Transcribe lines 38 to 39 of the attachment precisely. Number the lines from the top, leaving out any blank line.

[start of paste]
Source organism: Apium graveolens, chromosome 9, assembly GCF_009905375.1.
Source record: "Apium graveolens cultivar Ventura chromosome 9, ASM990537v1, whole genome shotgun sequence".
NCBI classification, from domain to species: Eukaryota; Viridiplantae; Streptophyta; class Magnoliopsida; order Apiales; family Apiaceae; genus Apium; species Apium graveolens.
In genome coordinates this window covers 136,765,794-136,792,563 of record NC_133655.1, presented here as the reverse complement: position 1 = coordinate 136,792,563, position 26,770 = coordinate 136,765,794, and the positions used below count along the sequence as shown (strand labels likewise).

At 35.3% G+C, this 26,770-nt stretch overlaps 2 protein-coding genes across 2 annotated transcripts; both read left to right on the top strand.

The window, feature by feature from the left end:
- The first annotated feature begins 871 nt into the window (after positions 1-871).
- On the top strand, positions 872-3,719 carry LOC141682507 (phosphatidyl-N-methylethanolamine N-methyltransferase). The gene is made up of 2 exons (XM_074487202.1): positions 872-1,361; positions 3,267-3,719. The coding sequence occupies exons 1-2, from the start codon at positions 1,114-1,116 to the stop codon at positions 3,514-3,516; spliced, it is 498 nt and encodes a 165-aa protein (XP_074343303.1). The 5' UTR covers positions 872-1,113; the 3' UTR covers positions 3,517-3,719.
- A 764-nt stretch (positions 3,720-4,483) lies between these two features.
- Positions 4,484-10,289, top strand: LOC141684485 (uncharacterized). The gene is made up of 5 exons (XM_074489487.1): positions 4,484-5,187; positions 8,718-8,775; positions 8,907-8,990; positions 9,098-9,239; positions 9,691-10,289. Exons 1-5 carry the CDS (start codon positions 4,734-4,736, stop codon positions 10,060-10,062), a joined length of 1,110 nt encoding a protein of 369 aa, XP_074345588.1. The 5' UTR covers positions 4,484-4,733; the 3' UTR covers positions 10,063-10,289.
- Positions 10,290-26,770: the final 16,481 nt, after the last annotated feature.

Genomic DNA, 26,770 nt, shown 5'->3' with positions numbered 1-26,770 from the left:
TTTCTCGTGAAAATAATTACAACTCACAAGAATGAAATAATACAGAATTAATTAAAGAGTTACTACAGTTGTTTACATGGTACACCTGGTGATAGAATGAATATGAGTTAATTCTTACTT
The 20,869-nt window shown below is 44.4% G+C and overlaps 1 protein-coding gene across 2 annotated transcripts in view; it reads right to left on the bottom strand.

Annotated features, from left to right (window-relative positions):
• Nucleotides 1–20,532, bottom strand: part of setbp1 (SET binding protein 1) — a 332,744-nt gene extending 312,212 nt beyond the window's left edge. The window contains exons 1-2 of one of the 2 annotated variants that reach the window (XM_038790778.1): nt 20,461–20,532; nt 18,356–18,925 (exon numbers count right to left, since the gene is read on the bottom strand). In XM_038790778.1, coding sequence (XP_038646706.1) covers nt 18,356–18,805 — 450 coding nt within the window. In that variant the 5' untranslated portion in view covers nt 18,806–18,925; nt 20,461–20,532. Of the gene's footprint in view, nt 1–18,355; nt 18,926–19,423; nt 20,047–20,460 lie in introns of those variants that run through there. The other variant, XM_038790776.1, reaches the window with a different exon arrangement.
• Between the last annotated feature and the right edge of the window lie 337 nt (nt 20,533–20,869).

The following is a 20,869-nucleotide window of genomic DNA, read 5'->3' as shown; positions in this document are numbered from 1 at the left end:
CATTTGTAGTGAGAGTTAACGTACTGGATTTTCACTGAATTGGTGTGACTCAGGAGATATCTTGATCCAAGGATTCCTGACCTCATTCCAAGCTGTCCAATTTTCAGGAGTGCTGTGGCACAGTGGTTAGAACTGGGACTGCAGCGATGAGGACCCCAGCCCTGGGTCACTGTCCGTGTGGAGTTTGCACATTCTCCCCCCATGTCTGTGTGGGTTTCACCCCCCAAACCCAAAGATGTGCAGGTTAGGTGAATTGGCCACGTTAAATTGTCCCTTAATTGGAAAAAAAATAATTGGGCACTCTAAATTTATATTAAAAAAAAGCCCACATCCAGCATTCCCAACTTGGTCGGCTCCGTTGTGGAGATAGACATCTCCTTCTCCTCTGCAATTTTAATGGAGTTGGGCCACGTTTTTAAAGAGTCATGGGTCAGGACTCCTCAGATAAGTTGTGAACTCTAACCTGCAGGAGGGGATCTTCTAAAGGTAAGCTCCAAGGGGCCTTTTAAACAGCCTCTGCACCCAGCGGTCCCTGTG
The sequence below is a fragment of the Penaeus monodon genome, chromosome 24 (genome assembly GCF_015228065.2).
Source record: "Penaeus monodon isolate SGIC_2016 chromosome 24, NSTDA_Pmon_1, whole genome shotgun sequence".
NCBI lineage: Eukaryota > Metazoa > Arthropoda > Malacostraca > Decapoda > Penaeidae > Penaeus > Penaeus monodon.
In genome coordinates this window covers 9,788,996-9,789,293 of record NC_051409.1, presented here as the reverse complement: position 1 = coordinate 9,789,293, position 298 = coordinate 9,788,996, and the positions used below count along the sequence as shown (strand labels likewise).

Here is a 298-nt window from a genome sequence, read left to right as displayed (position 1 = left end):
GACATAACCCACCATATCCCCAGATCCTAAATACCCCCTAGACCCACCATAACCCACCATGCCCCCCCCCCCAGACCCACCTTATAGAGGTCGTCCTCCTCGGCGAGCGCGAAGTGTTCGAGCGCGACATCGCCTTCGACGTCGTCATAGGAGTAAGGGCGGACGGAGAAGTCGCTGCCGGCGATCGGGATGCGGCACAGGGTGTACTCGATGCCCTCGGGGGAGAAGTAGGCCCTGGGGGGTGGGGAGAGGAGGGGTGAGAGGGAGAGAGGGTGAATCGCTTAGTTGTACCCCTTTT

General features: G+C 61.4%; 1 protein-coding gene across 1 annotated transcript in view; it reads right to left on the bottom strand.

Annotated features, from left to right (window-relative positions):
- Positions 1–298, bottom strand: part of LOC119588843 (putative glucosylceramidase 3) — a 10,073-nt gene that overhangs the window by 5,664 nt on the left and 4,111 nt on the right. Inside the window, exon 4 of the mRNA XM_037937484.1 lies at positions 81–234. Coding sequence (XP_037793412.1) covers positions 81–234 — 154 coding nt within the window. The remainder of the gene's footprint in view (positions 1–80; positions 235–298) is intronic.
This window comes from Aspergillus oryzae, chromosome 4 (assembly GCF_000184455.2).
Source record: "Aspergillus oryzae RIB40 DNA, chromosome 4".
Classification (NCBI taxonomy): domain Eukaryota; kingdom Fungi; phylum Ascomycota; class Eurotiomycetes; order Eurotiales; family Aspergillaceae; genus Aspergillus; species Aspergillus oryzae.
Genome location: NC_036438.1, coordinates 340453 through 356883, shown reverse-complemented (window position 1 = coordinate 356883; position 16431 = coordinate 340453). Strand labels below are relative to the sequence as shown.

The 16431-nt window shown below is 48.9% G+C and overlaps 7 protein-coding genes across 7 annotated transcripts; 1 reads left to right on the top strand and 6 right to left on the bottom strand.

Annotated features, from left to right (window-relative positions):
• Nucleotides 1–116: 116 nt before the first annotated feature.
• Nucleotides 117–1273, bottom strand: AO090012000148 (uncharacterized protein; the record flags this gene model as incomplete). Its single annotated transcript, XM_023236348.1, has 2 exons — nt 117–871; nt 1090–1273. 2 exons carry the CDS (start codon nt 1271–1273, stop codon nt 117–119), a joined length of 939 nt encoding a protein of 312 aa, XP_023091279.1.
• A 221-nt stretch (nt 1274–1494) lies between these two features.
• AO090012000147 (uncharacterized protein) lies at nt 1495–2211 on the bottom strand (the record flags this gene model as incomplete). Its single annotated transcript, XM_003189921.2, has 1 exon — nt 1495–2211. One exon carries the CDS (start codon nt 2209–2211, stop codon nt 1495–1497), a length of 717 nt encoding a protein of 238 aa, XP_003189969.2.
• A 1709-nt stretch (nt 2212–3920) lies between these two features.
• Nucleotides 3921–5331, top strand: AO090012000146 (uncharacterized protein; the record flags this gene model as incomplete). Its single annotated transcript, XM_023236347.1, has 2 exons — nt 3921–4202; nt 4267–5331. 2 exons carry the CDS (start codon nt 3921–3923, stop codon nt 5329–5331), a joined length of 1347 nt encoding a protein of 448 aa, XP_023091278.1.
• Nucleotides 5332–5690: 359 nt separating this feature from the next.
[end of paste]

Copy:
• AO090012000147 (uncharacterized protein) lies at nt 1495–2211 on the bottom strand (the record flags this gene model as incomplete). Its single annotated transcript, XM_003189921.2, has 1 exon — nt 1495–2211. One exon carries the CDS (start codon nt 2209–2211, stop codon nt 1495–1497), a length of 717 nt encoding a protein of 238 aa, XP_003189969.2.
• A 1709-nt stretch (nt 2212–3920) lies between these two features.